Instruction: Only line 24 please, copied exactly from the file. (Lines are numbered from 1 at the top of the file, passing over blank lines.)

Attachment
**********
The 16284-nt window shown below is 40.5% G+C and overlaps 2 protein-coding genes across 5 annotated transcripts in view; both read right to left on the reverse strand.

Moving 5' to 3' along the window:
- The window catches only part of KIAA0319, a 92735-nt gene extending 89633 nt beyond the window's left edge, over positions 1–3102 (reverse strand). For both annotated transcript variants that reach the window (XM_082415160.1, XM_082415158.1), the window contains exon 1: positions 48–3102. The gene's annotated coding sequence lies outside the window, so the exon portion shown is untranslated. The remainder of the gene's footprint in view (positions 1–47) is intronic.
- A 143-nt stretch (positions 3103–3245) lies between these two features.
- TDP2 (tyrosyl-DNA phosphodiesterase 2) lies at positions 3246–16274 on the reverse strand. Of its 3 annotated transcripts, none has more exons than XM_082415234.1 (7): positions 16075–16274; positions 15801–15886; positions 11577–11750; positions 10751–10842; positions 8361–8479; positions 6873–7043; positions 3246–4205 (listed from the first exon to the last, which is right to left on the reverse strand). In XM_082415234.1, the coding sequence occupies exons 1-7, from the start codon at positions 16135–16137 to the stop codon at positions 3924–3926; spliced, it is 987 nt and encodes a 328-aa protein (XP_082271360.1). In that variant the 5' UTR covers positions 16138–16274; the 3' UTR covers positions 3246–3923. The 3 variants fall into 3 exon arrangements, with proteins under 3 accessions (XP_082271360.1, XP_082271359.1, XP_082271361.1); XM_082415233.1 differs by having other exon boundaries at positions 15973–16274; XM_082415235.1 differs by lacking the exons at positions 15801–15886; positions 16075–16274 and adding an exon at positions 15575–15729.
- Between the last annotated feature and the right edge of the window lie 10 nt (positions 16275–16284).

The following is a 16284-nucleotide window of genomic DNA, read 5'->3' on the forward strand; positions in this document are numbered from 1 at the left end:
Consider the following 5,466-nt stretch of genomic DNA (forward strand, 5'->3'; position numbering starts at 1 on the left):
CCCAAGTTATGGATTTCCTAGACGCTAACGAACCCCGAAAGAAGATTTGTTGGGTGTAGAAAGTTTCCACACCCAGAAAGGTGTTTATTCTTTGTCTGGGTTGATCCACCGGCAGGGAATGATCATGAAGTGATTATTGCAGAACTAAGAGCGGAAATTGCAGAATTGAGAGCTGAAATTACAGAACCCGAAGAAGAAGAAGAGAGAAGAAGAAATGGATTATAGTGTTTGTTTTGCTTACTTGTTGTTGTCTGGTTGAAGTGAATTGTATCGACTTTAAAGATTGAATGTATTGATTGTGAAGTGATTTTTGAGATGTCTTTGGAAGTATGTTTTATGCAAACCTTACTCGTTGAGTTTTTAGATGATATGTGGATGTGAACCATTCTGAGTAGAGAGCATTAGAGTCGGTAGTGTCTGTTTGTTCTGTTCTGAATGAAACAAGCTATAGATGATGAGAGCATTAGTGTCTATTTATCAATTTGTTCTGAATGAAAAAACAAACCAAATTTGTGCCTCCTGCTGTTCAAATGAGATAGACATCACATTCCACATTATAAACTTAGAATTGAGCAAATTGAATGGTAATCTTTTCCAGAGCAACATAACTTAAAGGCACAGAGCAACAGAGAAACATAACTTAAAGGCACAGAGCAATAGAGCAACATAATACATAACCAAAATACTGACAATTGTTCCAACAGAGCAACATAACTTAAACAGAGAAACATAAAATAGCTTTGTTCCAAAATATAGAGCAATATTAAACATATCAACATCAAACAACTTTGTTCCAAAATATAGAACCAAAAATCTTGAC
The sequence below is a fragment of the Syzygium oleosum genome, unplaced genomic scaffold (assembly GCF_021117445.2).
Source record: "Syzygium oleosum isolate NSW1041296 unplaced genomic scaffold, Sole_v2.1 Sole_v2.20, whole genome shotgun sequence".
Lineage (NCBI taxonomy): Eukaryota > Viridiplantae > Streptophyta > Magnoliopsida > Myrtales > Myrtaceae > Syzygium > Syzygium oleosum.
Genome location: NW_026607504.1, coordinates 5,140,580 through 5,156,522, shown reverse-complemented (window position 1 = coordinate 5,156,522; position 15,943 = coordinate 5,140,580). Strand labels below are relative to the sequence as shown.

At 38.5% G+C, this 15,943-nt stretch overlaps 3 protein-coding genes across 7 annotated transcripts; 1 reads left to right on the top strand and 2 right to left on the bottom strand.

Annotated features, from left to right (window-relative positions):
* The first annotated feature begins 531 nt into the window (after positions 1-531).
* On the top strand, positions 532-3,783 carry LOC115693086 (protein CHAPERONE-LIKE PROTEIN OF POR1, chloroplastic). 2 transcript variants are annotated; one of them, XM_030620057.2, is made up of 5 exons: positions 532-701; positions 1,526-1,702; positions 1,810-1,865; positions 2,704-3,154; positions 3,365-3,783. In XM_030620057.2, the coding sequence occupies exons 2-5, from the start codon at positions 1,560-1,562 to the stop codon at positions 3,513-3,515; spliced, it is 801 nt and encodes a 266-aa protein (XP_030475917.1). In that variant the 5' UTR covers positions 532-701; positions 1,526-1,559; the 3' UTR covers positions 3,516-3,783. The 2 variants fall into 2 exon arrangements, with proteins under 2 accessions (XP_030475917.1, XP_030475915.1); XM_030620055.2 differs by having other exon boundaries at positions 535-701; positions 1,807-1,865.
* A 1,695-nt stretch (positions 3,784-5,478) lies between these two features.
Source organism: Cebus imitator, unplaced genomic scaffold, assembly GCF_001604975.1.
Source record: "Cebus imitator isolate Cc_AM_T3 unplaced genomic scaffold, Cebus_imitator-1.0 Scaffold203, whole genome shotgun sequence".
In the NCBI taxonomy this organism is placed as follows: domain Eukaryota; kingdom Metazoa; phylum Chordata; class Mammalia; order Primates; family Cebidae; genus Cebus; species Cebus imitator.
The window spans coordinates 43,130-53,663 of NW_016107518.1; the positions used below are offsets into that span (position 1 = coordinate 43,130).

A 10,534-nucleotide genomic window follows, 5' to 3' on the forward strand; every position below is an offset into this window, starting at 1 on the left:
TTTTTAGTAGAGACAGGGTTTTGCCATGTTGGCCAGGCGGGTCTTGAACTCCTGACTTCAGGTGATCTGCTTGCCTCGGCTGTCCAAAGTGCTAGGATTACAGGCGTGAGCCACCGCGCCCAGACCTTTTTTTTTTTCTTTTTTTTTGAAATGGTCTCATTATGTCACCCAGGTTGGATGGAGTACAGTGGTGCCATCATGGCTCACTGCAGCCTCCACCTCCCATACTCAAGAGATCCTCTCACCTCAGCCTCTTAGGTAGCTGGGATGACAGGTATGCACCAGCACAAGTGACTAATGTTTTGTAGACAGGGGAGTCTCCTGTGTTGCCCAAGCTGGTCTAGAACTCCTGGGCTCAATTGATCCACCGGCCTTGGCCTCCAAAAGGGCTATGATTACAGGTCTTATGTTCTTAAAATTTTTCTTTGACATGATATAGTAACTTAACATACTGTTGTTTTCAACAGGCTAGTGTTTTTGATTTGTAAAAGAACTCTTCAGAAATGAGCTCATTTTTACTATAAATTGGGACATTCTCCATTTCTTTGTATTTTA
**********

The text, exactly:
TTTTTAGTAGAGACAGGGTTTTGCCATGTTGGCCAGGCGGGTCTTGAACTCCTGACTTCAGGTGATCTGCTTGCCTCGGCTGTCCAAAGTGCTAGGATTACAGGCGTGAGCCACCGCGCCCAGACCTTTTTTTTTTTCTTTTTTTTTGAAATGGTCTCATTATGTCACCCAGGTTGGATGGAGTACAGTGGTGCCATCATGGCTCACTGCAGCCTCCACCTCCCATACTCAAGAGATCCTCTCACCTCAGCCTCTTAGGTAGCTGGGATGACAGGTATGCACCAGCACAAGTGACTAATGTTTTGTAGACAGGGGAGTCTCCTGTGTTGCCCAAGCTGGTCTAGAACTCCTGGGCTCAATTGATCCACCGGCCTTGGCCTCCAAAAGGGCTATGATTACAGGTCTTATGTTCTTAAAATTTTTCTTTGACATGATATAGTAACTTAACATACTGTTGTTTTCAACAGGCTAGTGTTTTTGATTTGTAAAAGAACTCTTCAGAAATGAGCTCATTTTTACTATAAATTGGGACATTCTCCATTTCTTTGTATTTTA